On Monday, Saudi Arabia’s stock markets, the biggest in the Middle East, were open to foreign investors for the first time in history.
But, despite the new liberalization, stock prices plummeted. Saudi Arabia has, in the past, been able to thrive off its massive supply of oil. Now, however, as crude oil prices fall, Saudi Arabia is struggling to keep up with a major local spending plan.
Retail makes up the largest sector of the Saudi economy—16 percent. The oil sector is a close second at 15.4 percent.
Because oil is such a large part of the Saudi economy, often times Saudi Arabia can experience major volatility. However, even when there are sharp declines in the economy, recovery tends to take short periods of time as well.
Saudis hope that opening investment to foreigners will help create jobs and diversify the economy of the oil giant.
Previously, the markets were closed to avoid foreign influence on the Islamic kingdom. Five companies remain closed to foreign investment, mostly construction companies operating in Mecca and Medina, two holy cities for Muslims.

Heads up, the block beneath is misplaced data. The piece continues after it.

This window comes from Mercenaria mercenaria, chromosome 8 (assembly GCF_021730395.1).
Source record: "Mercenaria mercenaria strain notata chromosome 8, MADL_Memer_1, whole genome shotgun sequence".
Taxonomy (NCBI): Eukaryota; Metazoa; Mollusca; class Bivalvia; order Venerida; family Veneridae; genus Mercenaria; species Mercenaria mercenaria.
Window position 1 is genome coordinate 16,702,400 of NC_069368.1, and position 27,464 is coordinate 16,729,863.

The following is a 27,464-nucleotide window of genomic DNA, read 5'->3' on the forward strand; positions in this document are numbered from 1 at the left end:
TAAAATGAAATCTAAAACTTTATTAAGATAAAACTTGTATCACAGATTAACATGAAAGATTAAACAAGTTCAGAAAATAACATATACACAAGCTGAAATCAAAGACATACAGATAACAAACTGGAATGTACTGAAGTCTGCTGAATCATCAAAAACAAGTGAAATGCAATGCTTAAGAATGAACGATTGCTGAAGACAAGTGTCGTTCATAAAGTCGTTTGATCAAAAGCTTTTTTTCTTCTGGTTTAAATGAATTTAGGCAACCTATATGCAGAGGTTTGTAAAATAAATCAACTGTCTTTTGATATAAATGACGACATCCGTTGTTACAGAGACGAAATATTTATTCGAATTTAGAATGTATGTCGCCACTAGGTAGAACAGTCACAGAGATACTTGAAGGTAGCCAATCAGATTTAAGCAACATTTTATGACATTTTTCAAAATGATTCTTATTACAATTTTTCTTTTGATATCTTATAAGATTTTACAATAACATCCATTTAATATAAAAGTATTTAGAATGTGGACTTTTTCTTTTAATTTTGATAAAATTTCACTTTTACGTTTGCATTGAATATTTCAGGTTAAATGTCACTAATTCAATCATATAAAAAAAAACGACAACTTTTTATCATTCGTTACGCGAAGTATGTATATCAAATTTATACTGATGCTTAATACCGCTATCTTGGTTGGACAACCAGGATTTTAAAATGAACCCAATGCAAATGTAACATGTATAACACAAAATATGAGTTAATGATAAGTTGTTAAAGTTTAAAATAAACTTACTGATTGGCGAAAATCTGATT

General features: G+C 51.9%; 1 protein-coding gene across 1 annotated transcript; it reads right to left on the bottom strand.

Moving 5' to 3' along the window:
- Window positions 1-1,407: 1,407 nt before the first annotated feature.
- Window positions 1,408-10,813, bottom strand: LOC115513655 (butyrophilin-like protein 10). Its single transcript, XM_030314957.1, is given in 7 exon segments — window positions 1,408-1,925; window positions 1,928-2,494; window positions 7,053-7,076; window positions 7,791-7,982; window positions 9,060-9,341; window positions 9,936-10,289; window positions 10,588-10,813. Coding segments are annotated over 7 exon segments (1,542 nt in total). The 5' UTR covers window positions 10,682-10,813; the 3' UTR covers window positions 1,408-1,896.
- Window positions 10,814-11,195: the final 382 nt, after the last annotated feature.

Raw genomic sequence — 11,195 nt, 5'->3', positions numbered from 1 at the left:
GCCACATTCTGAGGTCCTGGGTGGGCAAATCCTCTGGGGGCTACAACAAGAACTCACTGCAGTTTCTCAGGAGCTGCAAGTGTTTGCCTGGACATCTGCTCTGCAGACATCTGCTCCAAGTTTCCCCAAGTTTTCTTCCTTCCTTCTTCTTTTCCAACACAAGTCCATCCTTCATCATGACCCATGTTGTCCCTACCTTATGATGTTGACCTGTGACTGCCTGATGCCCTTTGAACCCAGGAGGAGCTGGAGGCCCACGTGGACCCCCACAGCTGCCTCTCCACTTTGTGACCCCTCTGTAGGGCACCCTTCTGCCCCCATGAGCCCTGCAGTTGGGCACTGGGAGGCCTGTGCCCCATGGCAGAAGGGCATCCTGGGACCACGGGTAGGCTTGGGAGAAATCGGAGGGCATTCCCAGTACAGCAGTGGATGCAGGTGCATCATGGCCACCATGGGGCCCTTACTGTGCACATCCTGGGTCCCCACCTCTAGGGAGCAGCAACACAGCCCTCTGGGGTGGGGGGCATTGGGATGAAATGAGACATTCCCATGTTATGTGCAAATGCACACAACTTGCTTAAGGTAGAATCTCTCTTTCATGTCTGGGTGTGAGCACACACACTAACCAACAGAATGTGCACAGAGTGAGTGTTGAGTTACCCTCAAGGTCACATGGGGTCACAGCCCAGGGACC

“The point of the framework was never about increasing foreign investment flow in the kingdom. It was always about trying to bring foreign investors to enhance our practices and market infrastructure,” Adel al-Ghamdi, a Saudi CEO, told the audience of an economic conference.
Investors were expected to flock to the newly-opened markets, but few actually did. Some are still waiting on receiving licenses to trade due to bureaucratic slowdowns, while others are simply staying clear of the markets altogether.
Only a half-dozen foreign institutions were trading on the markets as of Monday.
Nevertheless, analysts expect $25 to $50 billion in investments over the next few years.
Florida-based investment advisor David Kotok told NPR that eventually Saudi Arabia will do away with the bureaucratic hiccups.
“The Saudi market will have good governance and strong transparency because it has to,” he said.
He also told the media he is confident in the Saudi markets because the officials running them have been carefully selected from the best business schools in the West.
“If something doesn’t get solved by law, it usually gets solved by an open market,” Saudi entrepreneur Abdullah Haman said.